- Closing your fiscal year in July can distribute revenue more evenly and predictably throughout the year, relieving the pressure of hitting or missing your sales targets in one crazy quarter at the end of the year. A July close can provide a good sales bump in January driven by your customers’ natural buying and budget cycle and another in July driven by your company’s annual sales cycle.
- Ending your year in July puts the federal government’s 9/30 fiscal year-end in your Q1. If government sales comprise a significant portion of your bottom line, this alignment could help with the seasonality of the rest of your business.
- If you typically hold your user conference in Q3, a July close puts it in Feb/Mar/Apr. This could reduce competition with other conferences over attendees and venue space and prevent your conference from competing with summer vacations.
- For many enterprise SaaS companies, August is a slow month, so there can be a benefit to making this the first month of the new financial year.
Despite the potential benefits of moving a company’s year-end close, it isn’t for everyone and shouldn’t be approached lightly. There are a few considerations and potential drawbacks to consider.
Considerations & Potential Drawbacks
- Most people and businesses think in terms of a December year-end. So it can add a layer of complexity to reporting and communication. It can also make it more challenging to compare your company’s performance to those with a calendar year-end.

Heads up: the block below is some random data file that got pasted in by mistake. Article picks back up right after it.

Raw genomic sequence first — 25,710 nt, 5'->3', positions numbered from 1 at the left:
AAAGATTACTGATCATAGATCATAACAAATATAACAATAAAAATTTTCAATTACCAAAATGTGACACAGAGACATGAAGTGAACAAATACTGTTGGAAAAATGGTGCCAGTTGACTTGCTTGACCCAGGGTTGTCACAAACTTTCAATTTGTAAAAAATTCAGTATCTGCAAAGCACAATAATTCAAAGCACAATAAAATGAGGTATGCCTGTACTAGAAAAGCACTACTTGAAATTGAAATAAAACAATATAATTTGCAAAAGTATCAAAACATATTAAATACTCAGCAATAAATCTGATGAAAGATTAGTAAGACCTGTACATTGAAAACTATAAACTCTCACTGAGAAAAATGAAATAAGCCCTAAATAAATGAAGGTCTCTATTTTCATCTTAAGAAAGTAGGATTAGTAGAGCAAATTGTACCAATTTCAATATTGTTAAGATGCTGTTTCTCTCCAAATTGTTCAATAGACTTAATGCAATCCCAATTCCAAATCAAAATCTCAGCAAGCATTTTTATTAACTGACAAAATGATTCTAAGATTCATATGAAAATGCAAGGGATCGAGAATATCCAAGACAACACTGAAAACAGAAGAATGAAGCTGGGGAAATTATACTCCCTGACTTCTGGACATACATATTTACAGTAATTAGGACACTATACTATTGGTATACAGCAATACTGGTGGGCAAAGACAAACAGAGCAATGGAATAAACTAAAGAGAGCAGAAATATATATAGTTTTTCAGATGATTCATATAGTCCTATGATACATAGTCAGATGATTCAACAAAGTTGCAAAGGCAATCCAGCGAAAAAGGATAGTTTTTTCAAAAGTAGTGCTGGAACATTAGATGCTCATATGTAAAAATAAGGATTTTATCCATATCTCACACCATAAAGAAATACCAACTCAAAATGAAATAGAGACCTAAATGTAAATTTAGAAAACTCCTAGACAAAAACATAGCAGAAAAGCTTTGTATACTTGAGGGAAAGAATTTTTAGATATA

- Some sales teams may worry about losing the traditional end-of-year urgency. This will need to be weighed against the potential dollar capture benefits I laid out in the first bullet of this article.
- Moving your fiscal year close requires time and resources for a one-time accounting restatement. Companies undergoing this transition should plan accordingly and ensure their accounting team is sophisticated enough and ready for the job.
- If you move your fiscal year-end, you’ll need a short tax return year to switch the tax year to align with fiscal. There will be some hard costs associated with this, and it could impact your company’s R&D tax credits.
3 Questions to Ask Yourself:
Before deciding to move your SaaS startup’s fiscal year-end, consider these three questions:
- What funding stage have we reached? Moving to a different fiscal year-end isn’t usually worth it for early-stage startups. My general advice is to start giving it serious consideration at Series B, and if you decide to go ahead with it, plan to make the switch at Series C or D.
- Do we really expect to go public? If you aren’t sure about this, wait. The major benefits of moving your year-end are realized most at IPO. If this isn’t necessarily on the horizon, hold off until you’re sure it is.
- Is our accounting team up for the job? Moving your year-end close from December to a different month will require some sophisticated accounting work to be completed correctly. It’s a complex maneuver with significant implications, and there are important nuances for financial planning, reporting, and tax along the way.
Burkland’s CFO, accounting, and tax teams are available to help with all of your SaaS startup’s finance needs, including evaluating and implementing the move to a different year-end close. Contact us to request more information.